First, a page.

Hardship: Tackle Root Cause Of Food Scarcity, Inflation, Not Breaking Warehouses, Closing Shopping Mall Over Hoarding, Nweke Tells Nigerian Govt
Frank Nweke Jnr

Hardship: Tackle Root Cause Of Food Scarcity, Inflation, Not Breaking Warehouses, Closing Shopping Mall Over Hoarding, Nweke Tells Nigerian Govt

2 months ago
2 mins read

Former Minister of Information and National Orientation, Mr Frank Nweke Jr, has advised the Nigerian government to tackle the root causes of high inflation and food scarcity ravaging the country rather than breaking warehouses of goods and closing down shopping centres over allegations of hoarding products.

Nweke in a statement released on Friday via his official X handle bemoaned the action of the Federal Competition and Consumer Protection Council for sealing Sahad Stores, a popular shopping mall in Abuja, over allegations of hoarding goods and subtle price hikes.

FCCPC had on Friday besieged the shopping mall’s Area 11, Garki branch and sealed it following allegations of disparity between prices on the shelves and what customers had to pay, and also hoarding. The agency accused the management of Sahad Stores of short-changing customers, adding that it would remain sealed until the completion of further investigation.

The action generated reactions from Nigerians who kicked against FCCPC’s action.

Nweke, who was the governorship candidate of the All Progressives Grand Alliance (APGA) in the 2023 general elections in Enugu State said: “It is difficult to accept the justification provided by FCCPC – that prices charged at the checkout counter are higher than the price tags on products on the store shelves.” On the allegation of hoarding, he queried when the government resumed the duty of fixing prices, adding that if that has become the case, the people have a list of items they would want the government to fix the prices.  He asserted that since Sahad Stores is always open to customers, it is difficult to believe that it would be hoarding goods.

He observed that with the unprecedented volatility of the naira high inflation and other macroeconomic challenges in the country, businesses would have to respond in a way that would not lead to the loss of their investments.

Nweke advised that the appropriate way to respond to the current economic situation in the country is to tackle insecurity which has prevented many farmers from accessing their farms leading to low agricultural productivity which causes food scarcity.

READ ALSO: AfDB Warns of Unrest Over Rising Commodity Prices

“The effort of the government to improve the food supply will continue to be constrained by the pervasive insecurity across the country,” Nweke stated underscoring the need to improve the safety of lives and properties.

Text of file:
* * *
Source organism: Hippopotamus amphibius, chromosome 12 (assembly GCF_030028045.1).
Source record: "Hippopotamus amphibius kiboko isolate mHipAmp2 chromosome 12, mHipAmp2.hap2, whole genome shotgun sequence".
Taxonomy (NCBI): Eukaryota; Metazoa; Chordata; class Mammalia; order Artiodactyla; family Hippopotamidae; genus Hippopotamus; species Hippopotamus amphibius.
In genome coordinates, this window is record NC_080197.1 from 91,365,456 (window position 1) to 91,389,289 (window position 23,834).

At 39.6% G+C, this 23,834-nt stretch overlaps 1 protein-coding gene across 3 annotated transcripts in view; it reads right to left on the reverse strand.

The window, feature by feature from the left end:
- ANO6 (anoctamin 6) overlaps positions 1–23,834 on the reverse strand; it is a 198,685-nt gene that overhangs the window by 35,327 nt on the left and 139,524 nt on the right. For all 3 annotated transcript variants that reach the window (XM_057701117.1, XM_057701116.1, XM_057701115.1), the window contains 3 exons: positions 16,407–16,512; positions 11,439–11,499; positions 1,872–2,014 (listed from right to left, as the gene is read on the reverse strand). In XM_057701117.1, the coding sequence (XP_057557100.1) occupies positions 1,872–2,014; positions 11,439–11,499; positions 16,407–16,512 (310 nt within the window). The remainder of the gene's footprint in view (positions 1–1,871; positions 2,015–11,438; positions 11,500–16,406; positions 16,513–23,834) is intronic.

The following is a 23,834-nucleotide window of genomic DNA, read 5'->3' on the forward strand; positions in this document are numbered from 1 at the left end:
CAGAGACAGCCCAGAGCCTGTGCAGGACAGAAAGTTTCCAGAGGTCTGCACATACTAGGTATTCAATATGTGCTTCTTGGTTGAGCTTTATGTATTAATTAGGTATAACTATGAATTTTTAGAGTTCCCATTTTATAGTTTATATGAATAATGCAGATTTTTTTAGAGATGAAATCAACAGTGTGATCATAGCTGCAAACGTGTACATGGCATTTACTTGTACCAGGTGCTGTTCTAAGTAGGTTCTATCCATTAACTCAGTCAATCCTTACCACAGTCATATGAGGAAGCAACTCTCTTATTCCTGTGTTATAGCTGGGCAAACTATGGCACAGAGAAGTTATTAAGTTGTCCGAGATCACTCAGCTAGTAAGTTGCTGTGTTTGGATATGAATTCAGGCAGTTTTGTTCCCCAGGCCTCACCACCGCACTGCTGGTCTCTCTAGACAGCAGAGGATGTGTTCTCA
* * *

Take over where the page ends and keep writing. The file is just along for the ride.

He urged the government to recognize that these are not normal times, hence the need to deliberately reduce the cost of governance, eliminate leakages and corruption, and also go beyond lip services on diversification of the economy by “actively identifying business opportunities ready implementation and provide every needed support for them to take off, create jobs, and earn foreign exchange for the country.”

The former minister also condemned the action of breaking into warehouses legitimately used by business owners to store products because of allegations of hoarding, stating that it is “ill-advised and ultimately counterproductive.” He warned that such action “may become an unwitting signal for miscreants to raid stores and businesses under the pretext that the government claims that items are being hoarded.”

READ ALSO: FCCPC Reopens Supermarket Sealed Over Misleading Pricing 

“Who will want to continue to invest if the government that should ensure the security of the businesses are the ones endangering them using populist rhetoric?

“So, you destroy people’s investments and empty the warehouses and the stores. The simple question that I have for the government is, after now, then what?” he queried.

He remarked that such actions regarding price control is inconsistence with the free-market principles that the government claimed underpinned its policy choices made since May 2023.

While expressing optimism that the country can survive the challenging situation, Nweke urged the government to jettison partisanship and reach out to everyone for a solution.

He said the Federal Government can reconstitute the Presidential Economic Advisory Board and engage individuals who have the capacity, experience and track record to support the administration and implement policy options and economic solutions proposed by the council.

He mentioned some names like Ngozi Okonjo, DG World Trade Organisation (WTO); Oby Ezekwesili, former minister of Education; Akin Adesina, President of the African Development Bank; Benedict Orama, Afreximbank president; Atedo Peterside, founder of Stanbic IBTC Plc; Sanusi Lamido Sanusi, former CBN governor; Bayo Ogunlesi, investment banker; Ayo Teriba, Biodun Adedipe, Osita Ogbu, Ade Ojowu, and Jonathan Aremu.



Victor Ezeja is a passionate journalist with six years of experience writing on economy, politics and energy. He holds a Masters degree in Mass Communication.

Leave a Reply

Your email address will not be published.


Follow Us

Latest from Business

Why Nigeria's Food Crisis May Last Longer

Why Nigeria’s Food Crisis May Last Longer

In Nigeria, the ominous shadow of a developing food crisis looms large, signaling not only heightened economic strain but also a danger to the nation’s stability. The persistent rise in food costs,

Don't Miss